Some very interesting data surfaced from one of the ALA’s Diversity and Research grant projects that was showcased at midwinter. If my memory serves me correctly, it was one of the UC Berkley campuses that conducted the study. They surveyed Asian college students concerning their orientation to college life in America. How long was it before they felt comfortable on campus? What search engine did you turn to first? What did you find most difficult to navigate within college life? Just so I won’t misquote any of the numbers, I promise to post more on the survey results once I get my hands on the actual data.




Monday, October 13, 2014 11:35 am

I currently serve as the North Carolina Library Association’s state representative to the Southeastern Library Association (SELA). SELA currently has about 250 members and generally partners with southeastern Library State Association Conferences to hold their annual meetings. The last time it met jointly with North Carolina was back in 2004 in Charlotte. I was approached at this conference and asked concerning the possibility of North Carolina hosting SELA during our 2017 conference which is to be held here in Winston Salem.

SELA’s 2014 conference met jointly with the Georgia Library Association (GLA) and the Georgia Association for Instructional Technology, Inc. (GAIT) collectively referred to as the Council of Media Organizations (COMO) in Augusta, Georgia during October 1 – 3. The conference theme was “Transforming our Libraries: Master the Possibilities in Augusta.”

NCLA was well represented at the SELA conference. Kathy Bradshaw (UNCG) and I teamed up to present “Leading from the Middle: Are You Ready?” Middle managers are often in a difficult position; not always the ones to have a hand in developing the strategies and subsequent decisions, but generally the one tasked with seeing that they are implemented. We shared with the audience details surrounding the values middle managers bring to an organization, discussed some of the common challenges they face, outlined the most desirable managerial traits and also offered suggestions on how they might be best prepared for the job. As a leader, when your staff think of the following traits, will they think of you? Are you competent, honest, trustworthy, fair, consistent, passionate, empathetic and approachable? In conclusion we offered practical solutions to a few of the audience participants’ real life quandaries.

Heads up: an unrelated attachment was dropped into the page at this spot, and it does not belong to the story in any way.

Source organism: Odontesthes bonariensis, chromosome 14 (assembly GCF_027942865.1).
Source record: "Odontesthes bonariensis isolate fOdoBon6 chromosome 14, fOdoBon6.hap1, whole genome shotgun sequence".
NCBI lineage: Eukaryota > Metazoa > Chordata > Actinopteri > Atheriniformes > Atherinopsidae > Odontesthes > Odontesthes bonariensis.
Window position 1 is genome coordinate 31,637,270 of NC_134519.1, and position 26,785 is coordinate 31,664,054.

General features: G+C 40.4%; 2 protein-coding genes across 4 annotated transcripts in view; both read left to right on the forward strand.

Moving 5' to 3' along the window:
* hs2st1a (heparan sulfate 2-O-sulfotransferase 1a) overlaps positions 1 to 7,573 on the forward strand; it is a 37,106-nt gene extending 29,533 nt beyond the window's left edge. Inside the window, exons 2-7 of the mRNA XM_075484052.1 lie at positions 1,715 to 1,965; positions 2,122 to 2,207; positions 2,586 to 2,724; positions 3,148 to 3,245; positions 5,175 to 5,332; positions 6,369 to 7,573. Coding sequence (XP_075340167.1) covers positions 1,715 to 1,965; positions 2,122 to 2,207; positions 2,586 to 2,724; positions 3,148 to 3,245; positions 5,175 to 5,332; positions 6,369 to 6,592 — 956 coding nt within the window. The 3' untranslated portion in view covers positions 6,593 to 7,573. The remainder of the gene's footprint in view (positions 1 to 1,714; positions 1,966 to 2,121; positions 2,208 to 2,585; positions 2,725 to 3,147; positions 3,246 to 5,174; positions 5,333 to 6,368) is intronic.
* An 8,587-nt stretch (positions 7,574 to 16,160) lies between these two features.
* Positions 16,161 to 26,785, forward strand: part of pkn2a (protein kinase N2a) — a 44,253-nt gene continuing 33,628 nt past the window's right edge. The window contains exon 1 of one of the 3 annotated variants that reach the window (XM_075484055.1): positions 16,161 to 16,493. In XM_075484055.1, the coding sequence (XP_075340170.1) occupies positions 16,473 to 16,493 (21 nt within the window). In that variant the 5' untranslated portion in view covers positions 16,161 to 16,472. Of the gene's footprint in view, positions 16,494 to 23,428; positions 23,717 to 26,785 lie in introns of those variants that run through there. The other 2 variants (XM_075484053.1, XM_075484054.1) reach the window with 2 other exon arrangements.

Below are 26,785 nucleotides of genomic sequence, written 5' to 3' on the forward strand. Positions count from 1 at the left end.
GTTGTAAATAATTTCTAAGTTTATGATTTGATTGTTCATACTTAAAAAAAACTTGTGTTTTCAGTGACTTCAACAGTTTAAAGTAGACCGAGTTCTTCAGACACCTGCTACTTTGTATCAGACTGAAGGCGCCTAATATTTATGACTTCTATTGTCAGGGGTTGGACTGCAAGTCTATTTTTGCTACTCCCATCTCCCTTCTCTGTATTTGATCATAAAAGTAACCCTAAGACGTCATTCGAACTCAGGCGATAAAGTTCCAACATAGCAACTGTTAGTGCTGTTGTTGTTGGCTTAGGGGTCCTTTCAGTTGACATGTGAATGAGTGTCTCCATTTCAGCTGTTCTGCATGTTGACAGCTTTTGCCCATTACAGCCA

Michael Crumpton, also of UNCG, shared insight on “Meeting the Challenge of Community College Librarianship: Trends Ahead and Competencies needed.” Community Colleges serve about 50% of all undergraduates in the United States. Most have the least amount of staff, many lack the range of critical resources all of this while serving the most diverse student populations. Changes within the high school curricula such as the creation of early and middle college programs are among the many trends which continue to have huge implications to the work of Community College librarians. I found this statistical data, as it relates to community colleges, most interesting.

  • Over 1200 Nationwide
  • Over 12.4 million enrolled
  • Average age = 28
  • 15% age 40 plus
  • 42% first generation
  • 58% women
  • 45% minorities
  • Large % employed

Crumpton’s second presentation ran concurrently with the session I presented in, so I was unable to attend. He spoke, upon my request, to our statewide planning efforts in the creation of the NCLA Leadership Institute. His presentation may well serve as a resource for my upcoming conversation with SELA board members around the possibility of conducting a regional leadership institute.

The “Virtue of Value-Based Leadership” session leader reminded attendees that librarians have a long history of upholding intellectual freedom, equal access to information for all, privacy and other social values. However, when library leaders design programs, services and other offerings do those values remain at the heart of the libraries and librarians? Do we empower our staff to make values based decisions? Are the values of the University interwoven within the library mission statement? Does your library clearly state and share its values with the public? I was eager to say that our library does!

Trevor Dawes, ACRL President, was the closing keynoter. He shared more on his campaign for libraries to partner with campus financial aid and student services offices in the fight for financial literacy. Of student debt, roughly 26% of it comes from cost associated with the purchasing of textbooks. Are libraries willing to take the fight for open educational resources? Washington University partnered with a local bank conducting an informational session around financial literacy. Attendees indicated that they found the program worthwhile. Topics suggested for future conversations centered on loans, budgets and investment strategies. Also RUSA was recently awarded an IMLS grant to create a best practices document on this topic.